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Personalization may be the key to competing with Amazon


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Most shoppers, 57%, are looking for something specific when they shop on Amazon, and 63% know what they want beforehand, according to a report from SmarterHQ.

This suggests that Amazon’s dominance is largely due to its easy shopping options and fast delivery, and not because it’s the best way to discover new products or just browse.

Specialized retailers have the ability to offer personalization that Amazon can’t, Michael Osborne, CEO of SmarterHQ, told BI Intelligence. Amazon carries a huge number of product categories, sometimes making it difficult to determine what products and discounts to highlight and when, hampering its personalization and product discovery capabilities.

Meanwhile, retailers that offer a single product category can more easily correlate their behaviors, leading to more effective personalization tactics. Although shoppers may not know exactly what they want when they go to a specialized retailer, the company’s specific personalization can make recommending the right product easy. This is much more difficult for a broad marketplace like Amazon, giving specialized retailers a leg up on the site.

Personalized recommendations can stop shoppers from bouncing to Amazon. If a brand doesn’t recommend a customized list of products in marketing messages, 47% of consumers will move from the brand’s website to Amazon. This suggests that personalized product recommendations that include previously viewed products and items that may appeal to consumers could do wonders for those struggling to combat Amazon. Implementing such personalization generally requires artificial intelligence (AI), which retailers should look to invest in, not only to compete with Amazon, but also because retailers that have introduced personalization see sales gains of 6-10%.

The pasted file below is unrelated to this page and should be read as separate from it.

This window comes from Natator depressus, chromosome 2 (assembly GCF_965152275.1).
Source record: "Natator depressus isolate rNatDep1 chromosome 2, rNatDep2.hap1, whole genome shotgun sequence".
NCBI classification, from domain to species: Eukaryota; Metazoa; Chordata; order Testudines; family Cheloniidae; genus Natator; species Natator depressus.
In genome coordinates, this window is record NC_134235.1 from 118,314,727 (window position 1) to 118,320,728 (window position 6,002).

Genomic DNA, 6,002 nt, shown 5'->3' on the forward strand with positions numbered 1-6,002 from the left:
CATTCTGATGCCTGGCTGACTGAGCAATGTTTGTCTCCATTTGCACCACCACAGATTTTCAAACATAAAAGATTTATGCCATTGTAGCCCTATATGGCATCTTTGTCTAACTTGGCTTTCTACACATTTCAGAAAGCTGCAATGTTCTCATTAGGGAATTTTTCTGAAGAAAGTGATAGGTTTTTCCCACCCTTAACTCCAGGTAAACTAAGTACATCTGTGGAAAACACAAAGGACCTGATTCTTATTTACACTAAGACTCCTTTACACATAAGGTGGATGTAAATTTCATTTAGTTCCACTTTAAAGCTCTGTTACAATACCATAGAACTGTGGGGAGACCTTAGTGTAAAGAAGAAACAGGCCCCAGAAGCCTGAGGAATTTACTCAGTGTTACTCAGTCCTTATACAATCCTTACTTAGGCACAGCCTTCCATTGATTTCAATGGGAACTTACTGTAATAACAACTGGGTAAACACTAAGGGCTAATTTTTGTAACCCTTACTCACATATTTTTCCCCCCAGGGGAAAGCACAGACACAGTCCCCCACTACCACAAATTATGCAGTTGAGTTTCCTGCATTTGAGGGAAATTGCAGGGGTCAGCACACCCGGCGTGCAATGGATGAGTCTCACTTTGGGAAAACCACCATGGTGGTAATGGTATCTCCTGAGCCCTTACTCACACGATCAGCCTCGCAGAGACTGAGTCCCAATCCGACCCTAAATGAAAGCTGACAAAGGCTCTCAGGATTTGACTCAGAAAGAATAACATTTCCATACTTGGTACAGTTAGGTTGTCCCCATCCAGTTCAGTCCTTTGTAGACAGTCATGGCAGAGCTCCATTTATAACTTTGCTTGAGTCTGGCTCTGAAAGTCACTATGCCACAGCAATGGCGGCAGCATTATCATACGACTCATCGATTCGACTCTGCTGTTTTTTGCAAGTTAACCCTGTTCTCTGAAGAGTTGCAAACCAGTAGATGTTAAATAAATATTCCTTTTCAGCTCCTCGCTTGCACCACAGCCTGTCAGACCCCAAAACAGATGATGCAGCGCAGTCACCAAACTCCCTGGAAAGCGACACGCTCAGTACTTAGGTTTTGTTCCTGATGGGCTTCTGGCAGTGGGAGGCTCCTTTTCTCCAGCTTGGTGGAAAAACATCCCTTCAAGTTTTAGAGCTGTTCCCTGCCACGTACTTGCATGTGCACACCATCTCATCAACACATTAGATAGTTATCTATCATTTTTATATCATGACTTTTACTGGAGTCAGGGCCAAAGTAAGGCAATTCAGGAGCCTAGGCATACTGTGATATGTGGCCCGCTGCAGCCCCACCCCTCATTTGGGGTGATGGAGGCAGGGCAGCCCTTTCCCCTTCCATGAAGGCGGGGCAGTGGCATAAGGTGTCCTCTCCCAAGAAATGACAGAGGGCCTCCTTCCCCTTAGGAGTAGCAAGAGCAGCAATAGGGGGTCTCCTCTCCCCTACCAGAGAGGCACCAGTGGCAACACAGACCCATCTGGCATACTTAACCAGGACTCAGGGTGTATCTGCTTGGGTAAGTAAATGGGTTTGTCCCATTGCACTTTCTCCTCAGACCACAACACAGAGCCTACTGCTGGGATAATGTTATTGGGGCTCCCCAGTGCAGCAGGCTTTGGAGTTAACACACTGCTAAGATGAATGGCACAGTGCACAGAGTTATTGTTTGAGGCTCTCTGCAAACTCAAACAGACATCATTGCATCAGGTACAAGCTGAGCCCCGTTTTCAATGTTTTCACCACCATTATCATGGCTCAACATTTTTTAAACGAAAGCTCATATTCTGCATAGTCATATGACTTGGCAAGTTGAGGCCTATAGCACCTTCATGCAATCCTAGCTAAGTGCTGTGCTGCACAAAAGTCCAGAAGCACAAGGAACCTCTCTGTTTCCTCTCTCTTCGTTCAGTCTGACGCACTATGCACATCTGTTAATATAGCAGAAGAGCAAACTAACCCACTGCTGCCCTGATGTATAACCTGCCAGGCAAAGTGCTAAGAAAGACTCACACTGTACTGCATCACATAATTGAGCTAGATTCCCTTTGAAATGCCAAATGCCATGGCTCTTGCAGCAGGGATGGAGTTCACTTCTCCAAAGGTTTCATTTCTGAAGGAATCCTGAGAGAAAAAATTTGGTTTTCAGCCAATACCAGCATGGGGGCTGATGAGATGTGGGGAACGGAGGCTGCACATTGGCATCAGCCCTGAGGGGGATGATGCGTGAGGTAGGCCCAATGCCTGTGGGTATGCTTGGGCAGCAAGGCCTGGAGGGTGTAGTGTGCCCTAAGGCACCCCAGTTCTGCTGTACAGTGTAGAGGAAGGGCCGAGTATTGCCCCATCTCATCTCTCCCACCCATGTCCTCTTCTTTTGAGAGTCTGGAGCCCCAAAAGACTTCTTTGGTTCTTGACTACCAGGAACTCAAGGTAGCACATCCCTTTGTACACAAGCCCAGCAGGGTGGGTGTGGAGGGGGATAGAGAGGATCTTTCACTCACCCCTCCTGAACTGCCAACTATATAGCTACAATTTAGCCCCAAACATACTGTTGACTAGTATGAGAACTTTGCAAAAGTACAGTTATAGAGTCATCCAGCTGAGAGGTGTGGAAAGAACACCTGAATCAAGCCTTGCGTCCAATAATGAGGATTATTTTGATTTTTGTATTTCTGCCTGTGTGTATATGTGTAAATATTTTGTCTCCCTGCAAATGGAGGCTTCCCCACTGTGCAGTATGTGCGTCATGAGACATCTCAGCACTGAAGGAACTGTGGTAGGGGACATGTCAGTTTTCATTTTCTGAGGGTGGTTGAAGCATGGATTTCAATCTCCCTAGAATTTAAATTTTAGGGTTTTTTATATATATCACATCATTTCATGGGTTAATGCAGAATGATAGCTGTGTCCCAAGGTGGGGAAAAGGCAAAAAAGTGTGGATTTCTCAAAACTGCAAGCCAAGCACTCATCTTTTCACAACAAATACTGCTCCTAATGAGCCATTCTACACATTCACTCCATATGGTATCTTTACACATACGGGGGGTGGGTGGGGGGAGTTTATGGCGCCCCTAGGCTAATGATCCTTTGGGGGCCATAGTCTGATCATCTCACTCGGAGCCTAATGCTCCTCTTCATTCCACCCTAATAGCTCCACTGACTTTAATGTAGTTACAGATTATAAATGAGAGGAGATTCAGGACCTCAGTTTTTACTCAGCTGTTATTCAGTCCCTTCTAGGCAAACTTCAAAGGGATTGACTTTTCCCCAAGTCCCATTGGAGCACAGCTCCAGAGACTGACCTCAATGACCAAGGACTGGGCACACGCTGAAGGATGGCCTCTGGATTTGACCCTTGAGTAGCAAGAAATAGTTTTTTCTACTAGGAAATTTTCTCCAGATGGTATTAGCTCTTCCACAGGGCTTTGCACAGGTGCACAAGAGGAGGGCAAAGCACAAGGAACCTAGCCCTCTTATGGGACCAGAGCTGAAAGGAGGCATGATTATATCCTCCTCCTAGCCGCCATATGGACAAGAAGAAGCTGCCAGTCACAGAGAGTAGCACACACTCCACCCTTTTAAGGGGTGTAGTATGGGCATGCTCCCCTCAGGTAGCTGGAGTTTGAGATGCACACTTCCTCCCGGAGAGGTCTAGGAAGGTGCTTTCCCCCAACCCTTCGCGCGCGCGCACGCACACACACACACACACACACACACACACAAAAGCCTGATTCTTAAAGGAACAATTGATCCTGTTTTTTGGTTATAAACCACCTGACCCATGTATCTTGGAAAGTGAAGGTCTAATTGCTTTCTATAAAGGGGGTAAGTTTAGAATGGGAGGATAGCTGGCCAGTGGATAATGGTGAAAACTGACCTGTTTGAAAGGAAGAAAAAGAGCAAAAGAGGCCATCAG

Stephanie Pandolph, research analyst for BI Intelligence, Business Insider’s premium research service, has written a detailed report on AI in e-commerce that:

  • Provides an overview of the numerous applications of AI in retail, using case studies of how retailers are currently gaining an advantage using this technology. These applications include personalizing online interfaces, tailoring product recommendations, increasing the relevance of shoppers search results, and providing immediate and useful customer service.
  • Examines the various challenges that retailers may face when looking to implementing AI, which typically stems from data storage systems being outdated and inflexible, as well as organizational barriers that prevent personalization strategies from being executed effectively.
  • Gives two different strategies that retailers can use to successfully implement AI, and discusses the advantages and disadvantages of each strategy.